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Tips For Building Vocabulary For Better Listening and Reading Comprehension

Welcome back to the Morning Meeting! This week's episode briefly explained the Science of Reading, its history, and my strategies for increasing comprehension. Next week we will continue this discussion into the core pillars of the Science of Reading by talking about phonemic awareness.

As early childhood educators, we recognize the importance of vocabulary when it comes to reading comprehension. The goal of reading isn't memorizing words but for learners to interpret their meanings and connect the dots appropriately. In my classroom, I increase my learners' exposure to different words by incorporating Word Charts.

Words charts like this one introduce synonyms, keep children engaged, and make our Read Aloud time even more impactful. For more information and tips on The Science of Reading head over to the podcast.

In this blog post, I am going into detail about how you can use word charts to keep children engaged and expand comprehension through vocabulary. Words charts along with stories and open discussions are valuable tools in developing our learners into life-long readers.

1. Character books a. Have your children choose a character book. In the podcast, I talk about some pre-planning activities that will make this exercise flow smoothly. Character books give us context clues and words that deal with emotions, thus creating opportunities for learners to become more empathetic towards themselves and others. If you recall from the episode on Building A Classroom Library, I discussed the importance of having diversity in your library - having books about different places, cultures, etc. can add another layer of richness to your word charts.

2. Identify words that explain emotion - a. By incorporating "turn and talk", into reading time students have an opportunity to identify words that express emotion. Dr. Phillip Shaver explained that as a child matures, so does their understanding of emotions. To help children move beyond the three basic feelings of happy, sad, mad. The word chart begins to expand on these emotions.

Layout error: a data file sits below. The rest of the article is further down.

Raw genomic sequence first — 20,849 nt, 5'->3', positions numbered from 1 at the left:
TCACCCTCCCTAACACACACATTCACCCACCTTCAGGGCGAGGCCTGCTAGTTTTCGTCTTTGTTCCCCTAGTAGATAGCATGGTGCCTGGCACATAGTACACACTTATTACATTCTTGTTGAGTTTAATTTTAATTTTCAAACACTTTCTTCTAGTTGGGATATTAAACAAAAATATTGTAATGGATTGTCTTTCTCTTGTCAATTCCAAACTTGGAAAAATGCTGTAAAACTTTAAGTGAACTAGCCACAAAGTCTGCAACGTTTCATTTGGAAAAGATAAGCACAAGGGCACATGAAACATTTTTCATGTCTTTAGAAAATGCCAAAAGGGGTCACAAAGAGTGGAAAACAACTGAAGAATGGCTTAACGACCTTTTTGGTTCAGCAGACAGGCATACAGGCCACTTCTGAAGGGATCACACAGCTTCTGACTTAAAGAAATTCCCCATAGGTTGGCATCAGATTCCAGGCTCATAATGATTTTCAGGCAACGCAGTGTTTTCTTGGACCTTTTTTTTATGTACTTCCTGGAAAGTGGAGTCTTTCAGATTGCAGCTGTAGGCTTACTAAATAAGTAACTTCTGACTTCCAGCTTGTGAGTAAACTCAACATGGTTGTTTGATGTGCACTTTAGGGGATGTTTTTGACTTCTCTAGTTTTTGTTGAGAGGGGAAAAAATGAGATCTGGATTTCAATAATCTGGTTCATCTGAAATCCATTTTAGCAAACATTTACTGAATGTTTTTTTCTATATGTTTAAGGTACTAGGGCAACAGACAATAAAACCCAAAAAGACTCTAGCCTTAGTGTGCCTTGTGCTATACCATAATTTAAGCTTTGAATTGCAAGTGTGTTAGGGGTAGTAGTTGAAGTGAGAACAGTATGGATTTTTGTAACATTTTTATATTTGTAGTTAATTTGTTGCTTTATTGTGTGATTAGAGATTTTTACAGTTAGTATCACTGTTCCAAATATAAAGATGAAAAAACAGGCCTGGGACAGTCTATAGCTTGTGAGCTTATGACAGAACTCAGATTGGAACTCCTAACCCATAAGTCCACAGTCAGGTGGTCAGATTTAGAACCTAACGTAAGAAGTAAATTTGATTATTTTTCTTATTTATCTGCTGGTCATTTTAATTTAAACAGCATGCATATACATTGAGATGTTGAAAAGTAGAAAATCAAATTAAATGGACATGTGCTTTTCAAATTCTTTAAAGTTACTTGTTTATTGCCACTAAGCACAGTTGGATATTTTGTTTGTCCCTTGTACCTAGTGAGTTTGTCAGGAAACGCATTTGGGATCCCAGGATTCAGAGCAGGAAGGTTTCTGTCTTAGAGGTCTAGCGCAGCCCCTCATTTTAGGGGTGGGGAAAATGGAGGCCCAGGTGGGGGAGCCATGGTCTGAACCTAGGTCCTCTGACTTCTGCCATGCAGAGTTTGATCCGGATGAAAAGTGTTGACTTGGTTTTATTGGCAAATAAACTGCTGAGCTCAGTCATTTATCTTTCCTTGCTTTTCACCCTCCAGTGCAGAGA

3. Synonyms a. Next, I introduce students to synonyms for the words that they chose. When we begin to expand our children's vocabulary, not only do we increase their vocabulary and comprehension, we are also introducing students to tertiary emotions such as cheerfulness, disappointment, and sympathy (List of Emotions). Our next step is to have children write their new words into the word chart.

Tip: The goal is to keep children within their learning level and take things slowly. For children who need additional support, I recommend books that are just below their reading level. Modeling this exercise will help students become familiar with the practice.

1. Check for understanding: a. Ensuring that students are clear on their new words and how this emotion fits into the text of their book is crucial for all students. For bilingual students, checking for understanding and providing additional examples - when necessary is especially important - as the meaning of words and phrases can vary significantly between languages.

Word charts are an interactive, fun, and easy way to incorporate vocabulary into your classroom- most importantly, they are effective! Do you have additional tips for reading comprehension that you'd like to share? Please comment below or send me an email. I'd love to chat, and don't forget to listen to this week's episode.

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